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Social Media, Infographics, and the Spread of Anti-Jewish Racism

The recent resurgence of antisemitism has brought with it the complexity of voicing our utmost fears and experiences on social media.

I have always considered myself a proud Jew and Zionist. Having grown up in a primarily Jewish community, I didn’t realize just how deeply antisemitism is ingrained in North American culture until I got to university. The true horrors of anti-Jewish racism fully revealed themselves to me in my first year, after a Teaching Assistant showed the class a neo-Nazi video that displayed white supremacists justifying their hatred for Jews as they quoted Hitler. While learning about Cabaret and the atrocities of the 1930s and 1940s, we were shown a video in which people expressed contemporary solidarity with the Nazi party.

While the majority of my classmates laughed, I sat in fear, shoving my Hebrew-engraved necklace underneath my shirt, just in case someone noticed and made a connection. Although one classmate spoke up to tell our TA the video was full of propaganda, the comment was dismissed and the TA blamed the course director who had, allegedly, directed the TAs to share the video with the class. The intent behind sharing the video was never clarified.

While the majority of my classmates laughed, I sat in fear, shoving my Hebrew-engraved necklace underneath my shirt, just in case someone noticed and made a connection.

I don’t know the student who spoke up. But I think of that person to this day because as clubs at my university continue to disseminate antisemitic propaganda online, I thank students who are brave enough to speak up and amplify Jewish voices. The question is whether students are also able to speak up on social media, where antisemitism has infected our feeds.

People have outwardly compared Jews and Israelis to Nazis on social media. And #HitlerWasRight was trending on Twitter for several days, with thousands of users justifying the genocide of 6 million Jews in Europe.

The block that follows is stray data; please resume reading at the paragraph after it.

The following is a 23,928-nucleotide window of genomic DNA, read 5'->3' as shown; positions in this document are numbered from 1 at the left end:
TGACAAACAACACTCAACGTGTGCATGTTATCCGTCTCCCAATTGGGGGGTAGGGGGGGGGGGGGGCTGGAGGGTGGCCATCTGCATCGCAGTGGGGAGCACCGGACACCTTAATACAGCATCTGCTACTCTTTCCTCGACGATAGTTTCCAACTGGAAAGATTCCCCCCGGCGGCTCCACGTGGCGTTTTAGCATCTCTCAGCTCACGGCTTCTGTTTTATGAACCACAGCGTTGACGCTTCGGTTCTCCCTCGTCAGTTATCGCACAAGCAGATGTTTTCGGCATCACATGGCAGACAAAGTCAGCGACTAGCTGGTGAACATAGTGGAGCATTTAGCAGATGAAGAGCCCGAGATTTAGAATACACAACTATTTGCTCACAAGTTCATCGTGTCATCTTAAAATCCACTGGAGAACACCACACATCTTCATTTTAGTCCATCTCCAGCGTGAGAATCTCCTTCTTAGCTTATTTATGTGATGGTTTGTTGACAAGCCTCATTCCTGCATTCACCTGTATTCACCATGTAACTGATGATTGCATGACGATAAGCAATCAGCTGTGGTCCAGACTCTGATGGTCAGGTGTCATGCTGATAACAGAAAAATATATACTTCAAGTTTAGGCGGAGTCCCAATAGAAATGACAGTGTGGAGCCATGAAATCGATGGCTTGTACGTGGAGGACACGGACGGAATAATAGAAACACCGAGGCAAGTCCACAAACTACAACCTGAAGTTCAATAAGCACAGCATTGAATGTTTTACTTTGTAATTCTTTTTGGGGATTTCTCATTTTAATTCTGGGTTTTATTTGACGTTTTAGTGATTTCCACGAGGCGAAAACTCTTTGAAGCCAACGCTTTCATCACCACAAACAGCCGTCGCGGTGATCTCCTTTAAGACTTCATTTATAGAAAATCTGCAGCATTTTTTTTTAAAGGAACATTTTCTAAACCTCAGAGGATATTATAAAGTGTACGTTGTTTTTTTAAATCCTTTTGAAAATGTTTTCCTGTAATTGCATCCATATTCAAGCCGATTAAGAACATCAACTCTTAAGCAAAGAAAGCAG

Historically, non-Jews are very vocal when spreading propaganda and antisemitic rhetoric, but are very quiet when Jews are being attacked, discriminated against and vilified. From allegations that Jews sacrifice a Christian child each year during Passover to blaming Jews for the Bubonic plague, erroneously holding Jews responsible for real or imagined problems has historically put Jews in danger. The recent resurgence of antisemitism in the diaspora has brought with it the complexity of voicing our utmost fears and experiences on social media.

Given that Jews are 0.2% of the total population, whenever we voice our fears we are outnumbered by voices perpetuating antisemitic ideas. After posting an open letter to my university about antisemitism on campus, I was met with a wave of antisemitic comments and messages. It was so overwhelming that for the sake of my mental health I deleted numerous comments. While the Jewish community was there to amplify my voice, it was made clear that calling me a terrorist and a pig while wishing death to me had nothing to do with what was happening in the Middle East. Rather, it was the effects of anti-Jewish propaganda in the guise of social justice activism.

Social media has allowed us to use our voices more than ever before. It has connected us to others, introduced us to new ideas, and expanded our knowledge of many topics. It is central to who we are: who we follow, what we post, what we like and share with others. Users have since become accustomed to sharing anything and everything, including an extensive amount of misinformation and antisemitism.

There are 14.7 million Jews worldwide. Bella Hadid has 43 million followers on Instagram, her sister Gigi Hadid has 66 million followers. Pop stars Dua Lipa and Halsey have 66 million and 24 million Instagram followers respectively. Instagram activist accounts such as Impact and “so you want to talk about” have 1.6 and 2.7 million followers. That’s 203.3 million followers. Presumably, there is some overlap of followers so it is probably fewer than 203.3 million people. Nonetheless, there are about 13.8 times more people following these Instagram pages than there are Jews in the world.